What did you spend your first salary on?

A man counts money.

Photo credit: Dennis Onsongo | Nation Media Group

A relative amused me the other day when he recounted how two young men that worked for him approached him and asked whether he could help them buy gold-plated “teeth” from a certain online store.

This relative, an easy-going man in his mid-forties, is carrying out some construction, and the two young men, barely in their twenties, are some of the workers at the site – they earn Sh500 a day.

They did not own smart phones, which is why they wanted him to buy the tooth caps, one each, on their behalf. As he told this story, he looked both bemused and aghast.

He could not, for the life of him, understand why someone would waste their hard-earned money (the two spent most of their day hauling stones and cement around the site), on fake ‘teeth’ that they did not need, and which would make them look ridiculous anyway. It would, he said, have made more sense if they’d have saved up that money to buy smartphones.

I shook my head and pointed out that he was allowing himself to age too fast, surely he remembered how frivolous he had been in his teens, doing things that only made sense to him and his peers.

Wealthy barons

 The ‘gold’ teeth, I told him, were probably to impress the girls, rapper-style, that the last thing on these young men’s minds was investing their sweat money on something that could give birth to something bigger.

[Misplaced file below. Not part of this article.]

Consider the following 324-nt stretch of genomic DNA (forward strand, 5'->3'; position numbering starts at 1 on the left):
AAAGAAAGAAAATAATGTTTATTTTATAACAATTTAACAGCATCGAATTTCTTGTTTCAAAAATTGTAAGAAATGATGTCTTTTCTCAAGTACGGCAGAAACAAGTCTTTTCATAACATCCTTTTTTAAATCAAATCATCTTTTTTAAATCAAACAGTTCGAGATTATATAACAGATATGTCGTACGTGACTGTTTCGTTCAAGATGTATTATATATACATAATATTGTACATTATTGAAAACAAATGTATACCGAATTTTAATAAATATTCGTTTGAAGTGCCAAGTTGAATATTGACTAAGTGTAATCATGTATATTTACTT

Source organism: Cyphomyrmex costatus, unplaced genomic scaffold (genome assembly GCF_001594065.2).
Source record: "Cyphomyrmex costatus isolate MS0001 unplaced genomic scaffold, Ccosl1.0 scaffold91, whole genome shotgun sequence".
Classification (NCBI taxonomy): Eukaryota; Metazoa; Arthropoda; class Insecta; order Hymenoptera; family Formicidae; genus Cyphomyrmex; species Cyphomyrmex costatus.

To begin with, they probably still lived with their parents and ate their mothers’ food, therefore they had no pressing responsibilities competing for their money. They could, therefore, afford to be frivolous and do things that did not make sense. For a while at least.

The fact is that had most of us started investing or using our money wisely when we got our very first salary, many of us would be wealthy barons right now – I, for instance, as you read this, would be sipping something cold and refreshing in a dainty wine glass somewhere on a private beach, devoid of any money-induced worries.

Gold-plated tooth cap

 But I guess that we have to go through certain phases of life, and each phase has its own demands. In my early twenties, like these two youths, I spent my money on things that I did not need, and even though it did not occur to me to get a gold-plated tooth cap, I bought too many handbags and pairs of shoes that I didn’t need, and ended up wearing only three of those many pairs.

Speaking of things that don’t make sense, the other day, my 10-year-old son found me preparing to go to work, and after observing me quizzically for a few seconds as I carefully prepped my eyebrows, he asked me why I “cut” my eyebrows and then “draw” them back again. “It doesn’t make sense,” he concluded, and then he walked away.

I had to pause and think about what he had just pointed out. Indeed, why do we women tweeze and trim our eyebrows only to draw the part that we got rid of back again? Children are very perceptive; I’ll give them that.

But I was telling you about the two men in search of jewellery for their teeth. Once my relative’s bewilderment wore off, he logged onto the online shop and found them what they were looking for.

The cheapest ‘gold-plated’ tooth cap was going for 200 bob, the most expensive costing about Sh3,000. Need I say that he was greatly relieved on their behalf when they chose the cheapest one?

cnjunge@ke.nationmedia.com

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